Yoko Taro gets the word out
NieR: Automata is pretty great. Great enough to still be relevant three and a half years after it came out? Absolutely. Great enough to be relevant…forever? Yes. Emphatically, yes. I hope Yoko Taro keeps making games for all time.
Naturally, I’ll take any excuse to talk about Automata, especially given that NieR is about to go back in style soon with a new mobile game and a kinda-sorta-remake-kinda-not re-release of the original. The last we heard it was being called a “version up.” You can keep that lingo in the vault along with transfarring, buddy!
Anyway, old Yoko Taro took to Twitter this week to update us on NieR: Automata, or rather, its streaming guidelines. As most folks know, certain publishers sometimes put heavy restrictions on what can be shown in certain games, even years down the line. Some of it is an ill-fated, PR-nightmare of an effort to restrict people from streaming in general; some of it is because of story spoilers.
Well, these guidelines are now updated, in English, for all to see, Taro says. It’s pretty standard stuff, including the regular legal notices, and the ways in which you can use content from the game (Twitter and other microblogging platforms, sharing in-game audio and sharing gameplay videos).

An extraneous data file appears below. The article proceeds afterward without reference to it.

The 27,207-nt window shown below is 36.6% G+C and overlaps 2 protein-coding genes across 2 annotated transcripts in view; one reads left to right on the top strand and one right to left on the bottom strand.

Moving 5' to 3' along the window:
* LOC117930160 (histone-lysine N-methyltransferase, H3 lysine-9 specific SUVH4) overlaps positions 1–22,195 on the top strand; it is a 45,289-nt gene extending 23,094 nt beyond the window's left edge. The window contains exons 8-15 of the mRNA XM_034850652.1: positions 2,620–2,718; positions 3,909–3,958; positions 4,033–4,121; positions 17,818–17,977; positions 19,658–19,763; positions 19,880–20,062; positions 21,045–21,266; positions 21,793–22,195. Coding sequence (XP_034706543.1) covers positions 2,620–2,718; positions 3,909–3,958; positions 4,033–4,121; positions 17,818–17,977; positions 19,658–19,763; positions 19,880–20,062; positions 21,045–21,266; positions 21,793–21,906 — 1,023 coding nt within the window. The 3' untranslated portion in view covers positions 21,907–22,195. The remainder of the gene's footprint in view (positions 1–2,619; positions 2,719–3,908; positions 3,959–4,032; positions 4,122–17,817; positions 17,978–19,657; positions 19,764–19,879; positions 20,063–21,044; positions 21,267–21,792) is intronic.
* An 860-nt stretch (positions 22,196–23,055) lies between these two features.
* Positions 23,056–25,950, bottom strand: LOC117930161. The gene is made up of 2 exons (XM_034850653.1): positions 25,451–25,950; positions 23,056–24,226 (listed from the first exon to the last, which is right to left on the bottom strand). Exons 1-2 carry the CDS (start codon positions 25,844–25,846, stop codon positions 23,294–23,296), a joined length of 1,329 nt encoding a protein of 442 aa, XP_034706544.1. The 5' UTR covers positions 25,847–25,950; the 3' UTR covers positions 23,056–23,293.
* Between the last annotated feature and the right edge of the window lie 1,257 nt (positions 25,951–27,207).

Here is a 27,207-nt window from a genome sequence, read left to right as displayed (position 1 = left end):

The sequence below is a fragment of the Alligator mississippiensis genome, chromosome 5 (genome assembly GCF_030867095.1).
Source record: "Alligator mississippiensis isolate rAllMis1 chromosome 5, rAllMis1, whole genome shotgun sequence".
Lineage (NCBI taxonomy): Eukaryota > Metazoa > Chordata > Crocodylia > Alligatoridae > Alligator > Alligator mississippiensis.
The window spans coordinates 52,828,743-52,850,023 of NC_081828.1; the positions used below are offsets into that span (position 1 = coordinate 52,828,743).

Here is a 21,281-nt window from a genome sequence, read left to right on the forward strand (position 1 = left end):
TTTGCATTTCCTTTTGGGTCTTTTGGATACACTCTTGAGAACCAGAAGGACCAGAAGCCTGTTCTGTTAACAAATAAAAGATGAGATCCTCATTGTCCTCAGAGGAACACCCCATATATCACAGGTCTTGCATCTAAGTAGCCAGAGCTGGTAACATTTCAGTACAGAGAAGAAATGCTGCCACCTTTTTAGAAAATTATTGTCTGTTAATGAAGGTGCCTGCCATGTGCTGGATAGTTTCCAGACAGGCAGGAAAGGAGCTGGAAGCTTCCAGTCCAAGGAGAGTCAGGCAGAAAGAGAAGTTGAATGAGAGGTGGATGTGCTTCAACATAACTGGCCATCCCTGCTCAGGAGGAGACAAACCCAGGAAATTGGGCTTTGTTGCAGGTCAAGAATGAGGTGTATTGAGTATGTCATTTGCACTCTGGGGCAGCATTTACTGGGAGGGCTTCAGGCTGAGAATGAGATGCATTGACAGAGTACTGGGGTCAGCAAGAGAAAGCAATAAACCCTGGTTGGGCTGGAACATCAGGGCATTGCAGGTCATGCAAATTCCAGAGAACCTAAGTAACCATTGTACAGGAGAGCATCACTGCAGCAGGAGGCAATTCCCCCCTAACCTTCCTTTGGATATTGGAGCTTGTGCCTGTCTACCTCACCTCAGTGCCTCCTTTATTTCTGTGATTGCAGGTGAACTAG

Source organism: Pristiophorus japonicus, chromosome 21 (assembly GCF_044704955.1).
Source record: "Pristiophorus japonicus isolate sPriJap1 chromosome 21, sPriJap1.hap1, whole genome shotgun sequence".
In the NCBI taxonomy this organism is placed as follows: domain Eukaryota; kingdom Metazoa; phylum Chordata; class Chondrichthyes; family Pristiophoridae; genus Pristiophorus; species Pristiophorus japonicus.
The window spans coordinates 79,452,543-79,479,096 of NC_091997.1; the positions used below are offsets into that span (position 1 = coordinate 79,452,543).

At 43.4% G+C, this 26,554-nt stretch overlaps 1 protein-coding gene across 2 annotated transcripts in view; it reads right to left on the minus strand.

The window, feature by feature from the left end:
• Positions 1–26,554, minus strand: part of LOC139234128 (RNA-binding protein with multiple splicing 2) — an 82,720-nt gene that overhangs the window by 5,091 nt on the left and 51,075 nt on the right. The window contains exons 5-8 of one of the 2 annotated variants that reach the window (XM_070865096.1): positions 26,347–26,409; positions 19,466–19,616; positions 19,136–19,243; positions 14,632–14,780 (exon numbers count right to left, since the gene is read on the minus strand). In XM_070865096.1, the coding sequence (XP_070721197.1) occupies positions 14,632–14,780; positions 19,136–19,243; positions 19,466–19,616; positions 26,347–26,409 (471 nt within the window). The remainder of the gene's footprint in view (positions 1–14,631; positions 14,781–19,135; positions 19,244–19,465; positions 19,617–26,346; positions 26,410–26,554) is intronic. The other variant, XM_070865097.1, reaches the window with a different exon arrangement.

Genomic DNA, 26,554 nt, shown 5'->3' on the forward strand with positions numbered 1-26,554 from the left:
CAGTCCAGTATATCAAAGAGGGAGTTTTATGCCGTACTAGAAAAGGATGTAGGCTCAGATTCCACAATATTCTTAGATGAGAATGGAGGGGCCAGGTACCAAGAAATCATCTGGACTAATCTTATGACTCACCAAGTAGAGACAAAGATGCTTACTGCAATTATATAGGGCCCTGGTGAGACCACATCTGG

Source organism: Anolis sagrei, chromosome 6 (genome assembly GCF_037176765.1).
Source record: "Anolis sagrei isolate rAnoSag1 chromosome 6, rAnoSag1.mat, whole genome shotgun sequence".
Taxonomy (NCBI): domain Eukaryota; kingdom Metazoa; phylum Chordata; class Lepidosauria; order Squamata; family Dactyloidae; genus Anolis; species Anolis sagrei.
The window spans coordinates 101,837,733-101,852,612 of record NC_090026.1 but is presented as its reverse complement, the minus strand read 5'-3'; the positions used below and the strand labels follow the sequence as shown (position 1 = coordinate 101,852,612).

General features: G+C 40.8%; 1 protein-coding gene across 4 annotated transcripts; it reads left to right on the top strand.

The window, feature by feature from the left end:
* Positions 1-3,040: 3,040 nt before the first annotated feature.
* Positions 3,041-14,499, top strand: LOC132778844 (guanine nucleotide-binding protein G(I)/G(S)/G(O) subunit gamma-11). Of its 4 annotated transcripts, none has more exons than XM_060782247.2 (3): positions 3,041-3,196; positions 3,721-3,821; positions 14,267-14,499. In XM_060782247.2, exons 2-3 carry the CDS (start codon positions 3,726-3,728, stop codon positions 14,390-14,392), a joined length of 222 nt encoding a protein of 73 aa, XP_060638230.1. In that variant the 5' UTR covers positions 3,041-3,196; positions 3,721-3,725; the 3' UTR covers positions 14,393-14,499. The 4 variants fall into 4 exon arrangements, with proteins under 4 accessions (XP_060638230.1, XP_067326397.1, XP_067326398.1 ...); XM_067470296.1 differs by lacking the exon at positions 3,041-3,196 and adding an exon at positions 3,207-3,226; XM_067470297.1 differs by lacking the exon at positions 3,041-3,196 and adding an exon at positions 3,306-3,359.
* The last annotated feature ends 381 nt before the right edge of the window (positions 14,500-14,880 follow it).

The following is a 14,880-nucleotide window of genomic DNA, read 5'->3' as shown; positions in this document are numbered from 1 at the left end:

Here are a few restrictions:
“In order not to spoil players’ enjoyment of NieR:Automata, you must mark all content that includes details of major plot developments with a clear spoiler warning.”
“Do not add music or voice data (other than those from NieR:Automata) to the Materials. However, you may place your own speaking voice over the Materials.”
“The audio tracks and music data from NieR:Automata may be used only in videos that use those Materials as they originally appeared in the game (i.e., you can capture a video from the game that includes music, but you cannot separate the music from a gameplay video). Posting only audio tracks and/or music data as standalone content, and/or posting video content with the sole intention of permitting listening to the game’s music, is not permitted.”
“Do not reproduce shared content other than as expressly contemplated by these Terms. For example, you must not collect and distribute Materials via other media—e.g., in book form—even if you do not stand to gain financially from doing so.”
If you’re having trouble viewing the page above, just head to the basic Nier: Automata landing site, click through the age gate, and scroll to the bottom of the page. You’ll see “streaming guidelines” right near the trademark notices.